I am originally Tasmanian, so walking through temperate rainforest is my bushwalking spiritual home. T2, on the other hand, is a true Blue Mountains walker, with rocky ridges and high camps among his favourite things. When we had a free day for a walk while in Tassie then, I wanted to pick something that T2 would enjoy, and give him a taste of what my home state has to offer. I was also aiming for one away from the crowds, and ideally somewhere I hadn’t been previously.
Not having any maps with us, we needed to pick something fairly straight forward. I ended up settling on Mount Murchison — a foreboding peak near Tullah, in western Tasmania. Close to Cradle Mountain-Lake St Clair National Park, it provides great views over the iconic high country, but is far enough off the beaten track to be free from the hordes of walkers found elsewhere.
When a chat to a local the night before our walk revealed it was possible to turn our planned walk into a loop via a hidden mountain lake, I knew we were on to a winner. A quick trawl of bushwalking forums and online maps gave us all the information we needed.
Crawling along a winding mountain road, we carefully watched the unique numbers on each passing telegraph pole. Eventually we found pole D55 and parked the car. As promised, the track to Lake Sandra started from the embankment opposite.
We set off up the hill, following the track as it made its way through the usual Tasmanian progression of temperate rainforest, tea tree scrub, and finally low alpine vegetation.
Lower down vegetation was quite thick, with the track taking a circuitous route as it sought out the path of least resistance.
Soon we were atop a knoll, looking across Lake Sandra. We headed down for a quick dip, but despite my best efforts I couldn’t convince T2 that the water temperature was conducive to swimming. I was still keen for a swim, but wading out the water depth remained frustratingly thigh depth. Eventually I gave up on my swim and simply sat down for a refreshing dunk before heading back to shore.
From the lake, we headed up the obvious spur to the ridge. T2 had his first taste of the joy that is bushbashing through scoparia, but it was short-lived and the route up was relatively easy.
Up on top we were met with blustery wind from the west, but that was easily counteracted by the wonderful views over to the plateau and peaks beyond.
From here the ridge contained boulder hopping and stunted trees, leading to low alpine meadow. Each turn brought a new and lovely view, whether to lakes below or peaks beyond.
Being October, we were delighted to find a remnant of snow, and went down to play on it.
As we continued to follow the cirque around to the summit, we chanced across intermittent cairns. They seemed unnecessary given the clear views across the cirque, and we were far too busy enjoying exploring either side to bother restricting ourselves to the cairned route.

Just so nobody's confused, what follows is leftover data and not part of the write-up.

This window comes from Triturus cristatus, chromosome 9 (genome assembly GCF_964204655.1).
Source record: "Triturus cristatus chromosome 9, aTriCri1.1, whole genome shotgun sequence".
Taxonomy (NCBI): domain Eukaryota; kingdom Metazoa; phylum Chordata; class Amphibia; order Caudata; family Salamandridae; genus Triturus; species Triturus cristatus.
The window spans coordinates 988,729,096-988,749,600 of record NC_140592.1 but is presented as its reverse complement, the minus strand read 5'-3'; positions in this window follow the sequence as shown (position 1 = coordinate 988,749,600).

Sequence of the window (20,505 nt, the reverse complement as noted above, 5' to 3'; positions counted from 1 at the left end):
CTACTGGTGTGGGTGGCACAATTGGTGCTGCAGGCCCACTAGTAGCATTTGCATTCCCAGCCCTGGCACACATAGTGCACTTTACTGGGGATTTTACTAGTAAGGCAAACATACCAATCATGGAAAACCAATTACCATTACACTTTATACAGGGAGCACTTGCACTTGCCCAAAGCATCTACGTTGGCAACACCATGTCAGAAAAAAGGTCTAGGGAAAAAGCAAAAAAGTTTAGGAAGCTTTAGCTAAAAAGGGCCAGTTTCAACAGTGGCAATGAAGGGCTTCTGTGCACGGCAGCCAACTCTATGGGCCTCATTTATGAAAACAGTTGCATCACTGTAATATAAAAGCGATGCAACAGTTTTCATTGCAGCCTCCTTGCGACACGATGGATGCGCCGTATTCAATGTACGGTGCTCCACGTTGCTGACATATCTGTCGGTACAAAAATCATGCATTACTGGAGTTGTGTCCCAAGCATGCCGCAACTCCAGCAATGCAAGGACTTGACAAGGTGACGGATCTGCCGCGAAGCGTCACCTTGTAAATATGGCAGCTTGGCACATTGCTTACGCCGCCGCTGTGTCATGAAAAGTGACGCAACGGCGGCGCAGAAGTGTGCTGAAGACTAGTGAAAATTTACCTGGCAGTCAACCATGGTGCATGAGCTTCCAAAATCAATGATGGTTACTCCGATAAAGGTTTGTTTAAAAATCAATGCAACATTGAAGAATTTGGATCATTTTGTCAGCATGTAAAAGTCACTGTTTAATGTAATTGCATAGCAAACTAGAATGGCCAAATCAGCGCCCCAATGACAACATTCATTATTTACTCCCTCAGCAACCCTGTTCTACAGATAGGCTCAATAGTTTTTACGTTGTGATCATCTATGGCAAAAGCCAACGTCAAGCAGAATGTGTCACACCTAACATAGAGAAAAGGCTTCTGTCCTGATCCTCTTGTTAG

As we progressed towards the summit, the ridge became narrower and narrower, with a visible pad forming, before it culminated in a beautiful knife edge with sheer drops on either side.
With the most technical part out of the way, the route became more difficult to follow. We wasted some time following false pads on the tricky terrain, before dropping onto sloping rock slabs and following them back up again towards the trig point.
By this time, low grey clouds were starting to roll in from the west. I let T2 know, but he was blissfully unaware of what this meant, and too enchanted by the walk to worry. I hoped we would get to a track before visibility deteriorated and the inevitable downpour hit.
Thankfully, there was a track from the trig point which initially followed rocky slabs further around the cirque before becoming much easier to follow on the sheltered eastern side. We relaxed, knowing we weren’t going to get lost from here.
The track overlooked more lovely hanging lakes as it progressed steadily down the hill. T2 marvelled at thin sheets of conglomerate, sliced by ancient glaciers.
At one stage, in a gully covered with snow, T2’s patented sliding/skiing technique ended with wet feet as the snow collapsed beneath him, revealing an unseen creek much to my amusement.
The track continued to drop and the skies became progressively darker. By the time the rain hit we were in thick and sheltered forest, so we didn’t actually notice it until we popped back out onto the road at pole D15, where the traditional route up Mt Murchison begins.
With massive grins on our faces, we started off on the 5km road walk back to our car.
Halfway there we were picked up by a lovely tradie. She didn’t seem to mind that we were soaking wet at this point and happily dropped us back to our starting point — another added bonus to our already fabulous day.
It had been a great taste of Tasmanian walking, complete with lake swims, scrubby sections, temperate rainforest, tea tree, high alpine meadow and rock hopping — completed by the full gamut of Tasmanian weather. The only thing missing was Tassie style mud!
With easy road access and amazing views (in good weather), we were really surprised that this walk is not more popular. It is certainly among my favourite walks in the state.